However, Khanna, who recently joined the Congressional Caucus on Pakistan and Pakistani Americans—becoming the first and only Indian American lawmaker thus far to join this Caucus—also has pilloried Prime Minister Khan for his heated rhetoric after India’s action on Article 370, saying during a recent interaction with members of the Indian American community in Freemont, Calif., that "Kashmir is an internal matter for India's democracy and Pakistan Prime Minister Imran Khan needs to cool his heated rhetoric and not escalate to a war or conflict.”
"Imran Khan's rhetoric of war with India is absolutely ridiculous," Khanna said.
But according to Amar Shergill, an attorney, executive board member of the California Democratic Party(CDP) and chair of the CDP Progressive Caucus, the tweet by Khanna, a rising star in the progressive movement, who is vice-chair of the Progressive Caucus in the House, “breaks new ground for South Asians and for all in the progressive movement. He is joining progressive South Asian Americans and our allies around the world in standing against oppression. His rejection of Hindutva encourages us all to embrace the principles of fundamental human rights that bind us together as Americans.”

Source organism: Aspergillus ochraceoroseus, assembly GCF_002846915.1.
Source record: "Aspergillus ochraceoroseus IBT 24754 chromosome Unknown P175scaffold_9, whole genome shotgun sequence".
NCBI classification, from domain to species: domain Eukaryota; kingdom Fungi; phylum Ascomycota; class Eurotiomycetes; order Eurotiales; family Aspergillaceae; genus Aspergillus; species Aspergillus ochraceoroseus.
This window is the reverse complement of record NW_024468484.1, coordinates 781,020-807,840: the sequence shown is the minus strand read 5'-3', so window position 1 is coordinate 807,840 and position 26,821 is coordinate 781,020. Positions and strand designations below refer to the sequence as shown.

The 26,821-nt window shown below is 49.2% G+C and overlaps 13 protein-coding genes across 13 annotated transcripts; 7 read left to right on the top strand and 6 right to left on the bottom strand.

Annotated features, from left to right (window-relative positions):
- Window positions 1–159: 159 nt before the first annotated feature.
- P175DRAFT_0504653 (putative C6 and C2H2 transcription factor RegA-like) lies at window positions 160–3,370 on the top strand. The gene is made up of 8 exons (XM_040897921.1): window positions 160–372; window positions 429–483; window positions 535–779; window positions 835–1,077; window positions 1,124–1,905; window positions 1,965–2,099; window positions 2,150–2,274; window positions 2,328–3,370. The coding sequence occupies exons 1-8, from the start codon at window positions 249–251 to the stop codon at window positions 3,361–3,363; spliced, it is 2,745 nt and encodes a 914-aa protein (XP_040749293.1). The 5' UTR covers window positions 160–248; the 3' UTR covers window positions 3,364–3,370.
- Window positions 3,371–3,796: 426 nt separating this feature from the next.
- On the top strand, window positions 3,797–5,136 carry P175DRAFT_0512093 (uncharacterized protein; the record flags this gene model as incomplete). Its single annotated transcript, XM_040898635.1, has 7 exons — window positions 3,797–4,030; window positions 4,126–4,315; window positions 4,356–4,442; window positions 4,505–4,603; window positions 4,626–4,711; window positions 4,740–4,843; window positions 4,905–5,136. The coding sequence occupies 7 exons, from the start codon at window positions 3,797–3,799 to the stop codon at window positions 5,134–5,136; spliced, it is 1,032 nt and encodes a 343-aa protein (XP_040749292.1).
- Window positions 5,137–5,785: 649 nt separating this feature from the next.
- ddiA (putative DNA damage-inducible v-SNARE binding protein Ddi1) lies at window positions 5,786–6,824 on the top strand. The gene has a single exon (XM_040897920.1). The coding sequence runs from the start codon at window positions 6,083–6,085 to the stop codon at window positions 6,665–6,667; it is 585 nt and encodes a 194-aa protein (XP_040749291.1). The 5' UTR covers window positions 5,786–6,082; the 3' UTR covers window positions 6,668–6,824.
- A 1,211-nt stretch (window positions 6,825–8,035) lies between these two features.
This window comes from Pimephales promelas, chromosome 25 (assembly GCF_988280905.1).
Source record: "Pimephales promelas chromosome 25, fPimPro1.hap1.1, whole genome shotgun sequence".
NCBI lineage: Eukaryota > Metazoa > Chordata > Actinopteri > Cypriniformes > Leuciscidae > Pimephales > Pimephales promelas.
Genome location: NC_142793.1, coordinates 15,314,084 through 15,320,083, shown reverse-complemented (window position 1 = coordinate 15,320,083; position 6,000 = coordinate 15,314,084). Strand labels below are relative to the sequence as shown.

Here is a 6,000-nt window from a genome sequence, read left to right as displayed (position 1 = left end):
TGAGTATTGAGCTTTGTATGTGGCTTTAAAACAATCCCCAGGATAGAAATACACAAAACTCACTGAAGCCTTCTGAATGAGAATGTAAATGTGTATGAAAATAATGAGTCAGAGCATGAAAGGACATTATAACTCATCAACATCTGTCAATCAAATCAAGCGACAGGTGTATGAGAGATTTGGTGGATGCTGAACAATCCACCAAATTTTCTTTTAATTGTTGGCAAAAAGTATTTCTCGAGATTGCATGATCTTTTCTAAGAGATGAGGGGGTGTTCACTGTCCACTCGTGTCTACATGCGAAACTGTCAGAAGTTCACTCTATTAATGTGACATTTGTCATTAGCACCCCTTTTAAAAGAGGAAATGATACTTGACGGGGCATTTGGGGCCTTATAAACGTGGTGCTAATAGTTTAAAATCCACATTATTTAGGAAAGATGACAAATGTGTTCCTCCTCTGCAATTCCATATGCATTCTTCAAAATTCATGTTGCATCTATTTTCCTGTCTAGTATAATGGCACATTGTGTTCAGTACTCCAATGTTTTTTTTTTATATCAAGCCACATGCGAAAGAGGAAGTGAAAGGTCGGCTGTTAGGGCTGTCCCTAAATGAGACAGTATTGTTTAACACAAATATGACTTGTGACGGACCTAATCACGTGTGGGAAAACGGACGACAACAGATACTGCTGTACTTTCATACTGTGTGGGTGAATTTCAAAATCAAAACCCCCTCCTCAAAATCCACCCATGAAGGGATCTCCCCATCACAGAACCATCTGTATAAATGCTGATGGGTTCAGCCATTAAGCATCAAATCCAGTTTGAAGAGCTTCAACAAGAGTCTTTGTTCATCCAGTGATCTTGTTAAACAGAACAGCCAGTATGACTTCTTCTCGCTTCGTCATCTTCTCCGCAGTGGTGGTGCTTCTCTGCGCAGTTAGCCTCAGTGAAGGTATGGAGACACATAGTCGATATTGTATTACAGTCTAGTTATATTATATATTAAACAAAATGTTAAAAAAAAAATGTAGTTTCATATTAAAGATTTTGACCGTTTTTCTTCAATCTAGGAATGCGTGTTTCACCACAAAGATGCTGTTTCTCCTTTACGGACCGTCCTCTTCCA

In an op-ed in San Jose Inside on Sept. 3, Shergill said Khanna’s tweet signaled “a political shift in the South Asian American community” and while acknowledging that it “arrived quietly” predicted that it would “have consequences for years to come. It reverberated from its origin in the progressive wing of the Democratic Party with implications for the United States, India and world geopolitics.”
Describing Khanna as someone “with a deep understanding of and connection to South Asian politics, and, yet, he stated in decisive moral terms that the dominant political ideology of India must be rejected as a matter of fundamental human rights,” Shergill wrote, and declared, “This is brave new ground for South Asian policy discourse in the US.”
Shergill wrote that “Hindutva is a fascist and supremacist movement similar to white supremacist movements in the US. It mobilizes around a virulent religious ethno-nationalism, holding that India is a homeland for only Hindus and uses violence to intimidate compliance around its economic and political policies.”